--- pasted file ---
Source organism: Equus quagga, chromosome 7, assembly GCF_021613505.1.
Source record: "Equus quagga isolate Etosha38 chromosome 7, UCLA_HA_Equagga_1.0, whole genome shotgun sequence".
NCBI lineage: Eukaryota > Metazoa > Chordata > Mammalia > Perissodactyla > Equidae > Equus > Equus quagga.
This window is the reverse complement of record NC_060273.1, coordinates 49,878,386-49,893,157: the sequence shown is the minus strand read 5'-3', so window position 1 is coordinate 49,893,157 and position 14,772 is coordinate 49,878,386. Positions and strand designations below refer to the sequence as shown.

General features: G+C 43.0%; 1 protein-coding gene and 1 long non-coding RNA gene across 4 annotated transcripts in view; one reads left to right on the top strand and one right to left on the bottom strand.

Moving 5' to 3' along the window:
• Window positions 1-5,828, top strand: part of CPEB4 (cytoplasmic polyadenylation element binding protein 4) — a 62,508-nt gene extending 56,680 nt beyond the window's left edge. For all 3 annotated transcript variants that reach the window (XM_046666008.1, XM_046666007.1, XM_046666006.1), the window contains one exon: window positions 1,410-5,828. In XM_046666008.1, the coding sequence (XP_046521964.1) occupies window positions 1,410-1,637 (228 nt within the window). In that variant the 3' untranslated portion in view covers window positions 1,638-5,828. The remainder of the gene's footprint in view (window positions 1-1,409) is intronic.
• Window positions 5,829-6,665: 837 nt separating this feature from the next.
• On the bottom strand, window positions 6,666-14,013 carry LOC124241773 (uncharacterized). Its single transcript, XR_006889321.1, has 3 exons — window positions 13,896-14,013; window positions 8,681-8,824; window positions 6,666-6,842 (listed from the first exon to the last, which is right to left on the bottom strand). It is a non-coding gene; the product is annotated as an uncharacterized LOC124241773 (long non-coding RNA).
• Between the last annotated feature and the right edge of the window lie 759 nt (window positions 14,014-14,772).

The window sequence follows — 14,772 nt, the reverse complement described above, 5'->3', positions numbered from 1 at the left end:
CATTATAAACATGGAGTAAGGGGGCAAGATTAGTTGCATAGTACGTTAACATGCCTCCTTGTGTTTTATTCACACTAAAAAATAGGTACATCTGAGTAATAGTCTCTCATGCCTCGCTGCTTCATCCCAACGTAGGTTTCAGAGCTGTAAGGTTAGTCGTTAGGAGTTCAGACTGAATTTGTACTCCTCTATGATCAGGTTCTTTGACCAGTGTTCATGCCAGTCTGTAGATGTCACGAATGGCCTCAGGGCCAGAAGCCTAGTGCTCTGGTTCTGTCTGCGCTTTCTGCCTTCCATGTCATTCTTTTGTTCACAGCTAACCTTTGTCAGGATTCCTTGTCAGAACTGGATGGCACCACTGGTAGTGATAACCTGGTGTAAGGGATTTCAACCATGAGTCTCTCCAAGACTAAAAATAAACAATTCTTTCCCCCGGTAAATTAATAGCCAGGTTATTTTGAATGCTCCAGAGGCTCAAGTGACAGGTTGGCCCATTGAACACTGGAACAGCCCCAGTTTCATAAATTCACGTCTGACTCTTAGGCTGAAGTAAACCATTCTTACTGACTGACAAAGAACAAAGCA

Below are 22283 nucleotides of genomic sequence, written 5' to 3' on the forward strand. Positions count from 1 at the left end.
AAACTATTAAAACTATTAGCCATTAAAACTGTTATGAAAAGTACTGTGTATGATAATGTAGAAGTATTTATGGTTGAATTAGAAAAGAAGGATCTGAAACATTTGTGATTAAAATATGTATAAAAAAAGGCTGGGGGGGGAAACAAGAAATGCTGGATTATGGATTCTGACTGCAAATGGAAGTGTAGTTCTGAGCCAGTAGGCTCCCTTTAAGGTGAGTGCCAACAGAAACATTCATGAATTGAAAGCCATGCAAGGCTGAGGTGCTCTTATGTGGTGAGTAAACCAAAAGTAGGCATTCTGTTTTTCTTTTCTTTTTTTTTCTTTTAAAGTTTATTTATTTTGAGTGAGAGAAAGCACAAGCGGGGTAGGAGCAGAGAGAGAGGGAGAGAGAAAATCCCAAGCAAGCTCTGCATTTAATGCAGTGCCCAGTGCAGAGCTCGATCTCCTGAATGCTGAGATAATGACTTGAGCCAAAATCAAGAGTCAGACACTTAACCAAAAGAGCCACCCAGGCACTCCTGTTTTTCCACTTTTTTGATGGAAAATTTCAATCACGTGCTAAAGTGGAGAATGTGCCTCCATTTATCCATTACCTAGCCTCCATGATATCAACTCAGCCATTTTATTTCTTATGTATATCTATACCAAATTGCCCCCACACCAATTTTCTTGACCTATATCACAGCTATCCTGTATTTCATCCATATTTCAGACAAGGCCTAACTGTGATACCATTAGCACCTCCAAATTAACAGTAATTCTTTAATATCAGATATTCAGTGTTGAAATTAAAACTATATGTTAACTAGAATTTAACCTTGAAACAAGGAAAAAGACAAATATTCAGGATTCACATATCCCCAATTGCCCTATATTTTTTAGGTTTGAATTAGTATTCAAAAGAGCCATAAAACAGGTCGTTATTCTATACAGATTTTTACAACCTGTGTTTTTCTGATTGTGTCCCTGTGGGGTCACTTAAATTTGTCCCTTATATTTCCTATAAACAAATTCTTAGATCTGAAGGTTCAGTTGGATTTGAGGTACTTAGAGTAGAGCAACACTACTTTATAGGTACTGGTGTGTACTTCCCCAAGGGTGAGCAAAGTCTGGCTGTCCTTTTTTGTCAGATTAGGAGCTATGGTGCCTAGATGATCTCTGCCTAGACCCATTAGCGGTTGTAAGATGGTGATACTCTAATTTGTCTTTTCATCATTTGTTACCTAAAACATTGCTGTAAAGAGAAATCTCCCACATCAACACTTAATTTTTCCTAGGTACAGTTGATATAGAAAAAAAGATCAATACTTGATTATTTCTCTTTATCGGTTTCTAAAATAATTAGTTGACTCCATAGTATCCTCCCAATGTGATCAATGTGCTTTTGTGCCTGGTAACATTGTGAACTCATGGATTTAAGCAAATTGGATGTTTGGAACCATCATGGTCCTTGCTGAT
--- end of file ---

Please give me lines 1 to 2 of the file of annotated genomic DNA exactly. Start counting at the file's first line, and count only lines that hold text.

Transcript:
Source organism: Equus quagga, chromosome 7, assembly GCF_021613505.1.
Source record: "Equus quagga isolate Etosha38 chromosome 7, UCLA_HA_Equagga_1.0, whole genome shotgun sequence".